BALTIMORE (WJZ) — School leaders and health experts say a long-term shutdown of school systems seems increasingly likely, perhaps even through the end of the school year, amid the coronavirus pandemic.
Some teachers are creating virtual classrooms and sending out video lessons in the event that schools are closed through the rest of the academic year.
Things are different for sixth-grade teacher Kyair Butts, or Mr. K, teaching anthropology from home.
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“I’m grateful we have someone like Mr. K,” Dulcinae Brown, a parent, said.
Teachers, however, are still experiencing a few technical difficulties as they transition to online classes amid the coronavirus pandemic.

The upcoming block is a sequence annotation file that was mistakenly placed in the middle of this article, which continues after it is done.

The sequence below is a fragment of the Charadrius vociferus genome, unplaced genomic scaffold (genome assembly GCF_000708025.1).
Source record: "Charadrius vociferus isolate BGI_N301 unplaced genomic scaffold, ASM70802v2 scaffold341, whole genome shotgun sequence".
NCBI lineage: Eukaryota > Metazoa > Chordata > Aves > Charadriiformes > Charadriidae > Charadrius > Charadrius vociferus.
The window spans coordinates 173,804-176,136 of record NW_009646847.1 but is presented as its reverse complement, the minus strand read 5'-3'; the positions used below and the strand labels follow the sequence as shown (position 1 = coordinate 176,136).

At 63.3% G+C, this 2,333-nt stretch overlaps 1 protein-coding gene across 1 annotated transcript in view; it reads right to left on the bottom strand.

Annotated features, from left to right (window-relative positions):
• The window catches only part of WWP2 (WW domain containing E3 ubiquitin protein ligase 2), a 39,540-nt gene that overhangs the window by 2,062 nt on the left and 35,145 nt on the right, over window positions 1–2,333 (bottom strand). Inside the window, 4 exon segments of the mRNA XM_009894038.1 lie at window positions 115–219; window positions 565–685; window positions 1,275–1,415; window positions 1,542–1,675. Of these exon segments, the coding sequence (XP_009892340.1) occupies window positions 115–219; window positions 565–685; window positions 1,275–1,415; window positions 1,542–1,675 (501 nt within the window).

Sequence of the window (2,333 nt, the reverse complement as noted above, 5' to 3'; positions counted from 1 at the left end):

“Oh my gosh, the teacher internet went out again, and he’s not here anymore, but they were patient and we were able to get rolling again,” Butts said.
Baltimore City literacy teacher Sarah Pasko is sending out daily video lessons to her third-grade students.
She is making students and parents aware this is a learning process for teachers, too.
“This is a new time, and we’re not used to having this happen, so there might be a learning curve for all of us, myself included,” she said.
There are over 80,000 children in Baltimore City who are home right now.
“I think it’s stressful because sometimes I look forward to going to school,” a Baltimore City Schools student told WJZ.
The City of Baltimore initially said it would only be two weeks and sent students home with learning packets.
“A packet can’t push and challenge a student in the same way a teacher can,” Butts said.
Now, officials are singling school closures may be for much longer.
Butts said that about half of his students are able to take advantage of his virtual classrooms, but as for his students who might not have access to the internet, he’s concerned about how the timing is affecting them as schools remain closed.